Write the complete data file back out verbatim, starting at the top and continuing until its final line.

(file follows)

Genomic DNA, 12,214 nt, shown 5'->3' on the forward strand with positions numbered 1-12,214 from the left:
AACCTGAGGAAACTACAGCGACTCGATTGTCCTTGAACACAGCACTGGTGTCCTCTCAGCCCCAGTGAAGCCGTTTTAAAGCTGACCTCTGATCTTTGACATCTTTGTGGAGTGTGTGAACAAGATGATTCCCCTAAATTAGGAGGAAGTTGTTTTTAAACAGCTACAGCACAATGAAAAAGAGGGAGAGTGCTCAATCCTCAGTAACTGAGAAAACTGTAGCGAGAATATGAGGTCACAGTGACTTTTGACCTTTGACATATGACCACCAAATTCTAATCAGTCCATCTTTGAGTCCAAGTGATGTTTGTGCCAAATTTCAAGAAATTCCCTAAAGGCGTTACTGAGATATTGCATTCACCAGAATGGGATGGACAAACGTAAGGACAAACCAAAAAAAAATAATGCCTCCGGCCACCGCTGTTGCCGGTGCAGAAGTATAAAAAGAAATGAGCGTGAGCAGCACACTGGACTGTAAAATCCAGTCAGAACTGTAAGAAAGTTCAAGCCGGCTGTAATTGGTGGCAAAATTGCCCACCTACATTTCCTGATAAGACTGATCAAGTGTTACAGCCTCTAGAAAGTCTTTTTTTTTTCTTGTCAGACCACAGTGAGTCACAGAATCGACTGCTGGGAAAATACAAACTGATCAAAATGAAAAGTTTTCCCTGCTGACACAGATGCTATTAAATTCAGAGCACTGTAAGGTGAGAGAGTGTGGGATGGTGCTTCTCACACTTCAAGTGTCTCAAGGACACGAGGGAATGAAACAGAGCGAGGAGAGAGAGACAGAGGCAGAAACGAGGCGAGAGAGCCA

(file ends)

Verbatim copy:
Genomic DNA, 12,214 nt, shown 5'->3' on the forward strand with positions numbered 1-12,214 from the left:
AACCTGAGGAAACTACAGCGACTCGATTGTCCTTGAACACAGCACTGGTGTCCTCTCAGCCCCAGTGAAGCCGTTTTAAAGCTGACCTCTGATCTTTGACATCTTTGTGGAGTGTGTGAACAAGATGATTCCCCTAAATTAGGAGGAAGTTGTTTTTAAACAGCTACAGCACAATGAAAAAGAGGGAGAGTGCTCAATCCTCAGTAACTGAGAAAACTGTAGCGAGAATATGAGGTCACAGTGACTTTTGACCTTTGACATATGACCACCAAATTCTAATCAGTCCATCTTTGAGTCCAAGTGATGTTTGTGCCAAATTTCAAGAAATTCCCTAAAGGCGTTACTGAGATATTGCATTCACCAGAATGGGATGGACAAACGTAAGGACAAACCAAAAAAAAATAATGCCTCCGGCCACCGCTGTTGCCGGTGCAGAAGTATAAAAAGAAATGAGCGTGAGCAGCACACTGGACTGTAAAATCCAGTCAGAACTGTAAGAAAGTTCAAGCCGGCTGTAATTGGTGGCAAAATTGCCCACCTACATTTCCTGATAAGACTGATCAAGTGTTACAGCCTCTAGAAAGTCTTTTTTTTTTCTTGTCAGACCACAGTGAGTCACAGAATCGACTGCTGGGAAAATACAAACTGATCAAAATGAAAAGTTTTCCCTGCTGACACAGATGCTATTAAATTCAGAGCACTGTAAGGTGAGAGAGTGTGGGATGGTGCTTCTCACACTTCAAGTGTCTCAAGGACACGAGGGAATGAAACAGAGCGAGGAGAGAGAGACAGAGGCAGAAACGAGGCGAGAGAGCCA